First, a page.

Mahr | Product news

Clamping workpieces with just one hand

| Marketing Team

Mahr Engineered Solutions (MES) has developed a clamping device for single-handed use for the MarSurf CNC Series 1200 contour and surface measuring station. This special solution was requested by a german customer to enable employees with physical disabilities to operate the machine.

Among other things, the customer manufactures high-precision workpieces for hydrogen technology. In order to measure the workpieces fully automatically, they needed to be clamped securely and reproducibly on a five-axis positioner of the MarSurf CNC Series 1200 measuring station. For three very small components, one of them about the diameter of a one-cent coin, the company was looking for a way to clamp them with just one hand. Normally, the clamping of such filigree components requires two-handed operation: The operator inserts the part to be tested into the workpiece fixture with one hand and has to hold it in place until he closes the clamping device with the second and thus fixes the component – awkward and ultimately impossible for someone who is missing one hand.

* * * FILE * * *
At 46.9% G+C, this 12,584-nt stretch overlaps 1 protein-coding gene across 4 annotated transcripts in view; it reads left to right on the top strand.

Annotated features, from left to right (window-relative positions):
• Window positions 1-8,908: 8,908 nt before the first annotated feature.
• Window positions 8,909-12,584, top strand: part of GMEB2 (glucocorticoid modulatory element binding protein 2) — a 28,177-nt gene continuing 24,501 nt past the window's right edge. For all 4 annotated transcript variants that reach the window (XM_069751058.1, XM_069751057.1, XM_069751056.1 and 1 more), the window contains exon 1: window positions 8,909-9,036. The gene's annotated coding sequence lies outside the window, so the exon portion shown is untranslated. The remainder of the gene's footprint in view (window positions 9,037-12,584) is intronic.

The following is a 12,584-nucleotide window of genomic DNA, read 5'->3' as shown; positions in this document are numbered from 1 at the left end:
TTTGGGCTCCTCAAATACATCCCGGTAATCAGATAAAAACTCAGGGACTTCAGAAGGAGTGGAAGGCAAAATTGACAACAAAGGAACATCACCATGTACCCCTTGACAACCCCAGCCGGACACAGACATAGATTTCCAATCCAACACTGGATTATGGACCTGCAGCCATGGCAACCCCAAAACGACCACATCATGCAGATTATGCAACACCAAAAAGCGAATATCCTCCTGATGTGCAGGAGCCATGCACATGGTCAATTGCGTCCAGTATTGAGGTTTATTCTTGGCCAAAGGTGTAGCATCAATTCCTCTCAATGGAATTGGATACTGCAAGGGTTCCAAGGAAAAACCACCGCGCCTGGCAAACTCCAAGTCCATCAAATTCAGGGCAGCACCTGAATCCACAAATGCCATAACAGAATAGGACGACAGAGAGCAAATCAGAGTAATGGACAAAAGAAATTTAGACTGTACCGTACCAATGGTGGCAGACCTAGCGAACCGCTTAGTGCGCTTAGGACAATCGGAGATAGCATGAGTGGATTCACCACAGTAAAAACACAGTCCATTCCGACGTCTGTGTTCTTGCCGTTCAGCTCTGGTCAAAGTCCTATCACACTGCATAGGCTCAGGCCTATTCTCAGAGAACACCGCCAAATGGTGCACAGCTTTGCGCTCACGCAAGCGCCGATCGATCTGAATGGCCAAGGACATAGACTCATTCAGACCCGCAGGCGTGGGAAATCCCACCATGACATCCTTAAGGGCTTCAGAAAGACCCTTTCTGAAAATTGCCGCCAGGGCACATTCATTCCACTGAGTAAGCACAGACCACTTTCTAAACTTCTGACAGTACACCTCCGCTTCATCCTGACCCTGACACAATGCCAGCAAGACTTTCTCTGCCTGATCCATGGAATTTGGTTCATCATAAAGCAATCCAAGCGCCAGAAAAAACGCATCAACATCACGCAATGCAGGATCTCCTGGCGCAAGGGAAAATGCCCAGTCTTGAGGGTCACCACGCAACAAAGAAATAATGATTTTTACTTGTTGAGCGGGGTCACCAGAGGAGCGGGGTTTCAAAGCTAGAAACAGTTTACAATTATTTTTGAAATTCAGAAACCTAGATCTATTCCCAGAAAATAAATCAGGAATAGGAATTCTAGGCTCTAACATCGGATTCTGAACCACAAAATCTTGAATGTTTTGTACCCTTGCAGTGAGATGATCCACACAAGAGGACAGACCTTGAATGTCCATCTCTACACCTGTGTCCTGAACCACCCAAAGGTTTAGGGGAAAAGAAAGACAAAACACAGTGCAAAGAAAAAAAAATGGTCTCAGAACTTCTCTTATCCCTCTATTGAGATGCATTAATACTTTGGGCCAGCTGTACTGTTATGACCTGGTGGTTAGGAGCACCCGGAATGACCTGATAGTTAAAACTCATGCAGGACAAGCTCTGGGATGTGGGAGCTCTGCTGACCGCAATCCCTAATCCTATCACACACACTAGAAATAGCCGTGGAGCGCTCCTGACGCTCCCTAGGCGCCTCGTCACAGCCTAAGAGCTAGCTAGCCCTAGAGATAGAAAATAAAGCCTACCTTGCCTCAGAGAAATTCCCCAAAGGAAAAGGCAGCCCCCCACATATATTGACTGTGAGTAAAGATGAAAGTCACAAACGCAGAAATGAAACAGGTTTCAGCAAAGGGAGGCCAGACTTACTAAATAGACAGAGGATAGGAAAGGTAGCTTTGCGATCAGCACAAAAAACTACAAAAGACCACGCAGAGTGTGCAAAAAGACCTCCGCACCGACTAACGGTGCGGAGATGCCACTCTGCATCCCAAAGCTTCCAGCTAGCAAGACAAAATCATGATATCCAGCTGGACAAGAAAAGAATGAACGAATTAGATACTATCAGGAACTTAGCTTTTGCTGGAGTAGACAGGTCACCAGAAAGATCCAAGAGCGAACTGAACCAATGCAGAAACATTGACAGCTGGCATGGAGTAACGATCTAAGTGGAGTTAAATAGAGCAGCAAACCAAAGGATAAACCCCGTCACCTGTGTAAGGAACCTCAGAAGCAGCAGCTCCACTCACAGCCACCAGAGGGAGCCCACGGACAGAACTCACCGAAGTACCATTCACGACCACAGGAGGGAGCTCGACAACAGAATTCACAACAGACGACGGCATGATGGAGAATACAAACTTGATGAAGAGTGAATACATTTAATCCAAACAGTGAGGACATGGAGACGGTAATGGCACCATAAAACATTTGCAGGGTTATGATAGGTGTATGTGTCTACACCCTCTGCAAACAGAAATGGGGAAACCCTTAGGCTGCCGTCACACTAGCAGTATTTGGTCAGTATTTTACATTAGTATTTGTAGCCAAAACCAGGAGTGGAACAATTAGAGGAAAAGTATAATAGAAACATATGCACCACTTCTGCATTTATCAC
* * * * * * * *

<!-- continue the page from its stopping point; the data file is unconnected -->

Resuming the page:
Clever solution devised

But the engineers at MES found a solution: on a fixture designed exclusively for this component, the operator can first open two clamping levers by turning an easily accessible metal ring. Thanks to an integrated detent position, these remain open despite the necessary spring preload, so that the operator can now place the workpiece stably without any time pressure. He then turns the metal ring back in the opposite direction as far as it will go. "This causes the clamping levers to close, engage and secure the component," explains design engineer Eric Artmann. This means that all the required measuring points can be reached and the features to be monitored can be measured precisely. The customer is very satisfied: "Thanks to this clamping method alone, all employees in the measuring room there, whether physically impaired or not, are able to operate our measuring station. They feel this makes their work very much easier," reports MES project manager Dr. Tobias Liese.

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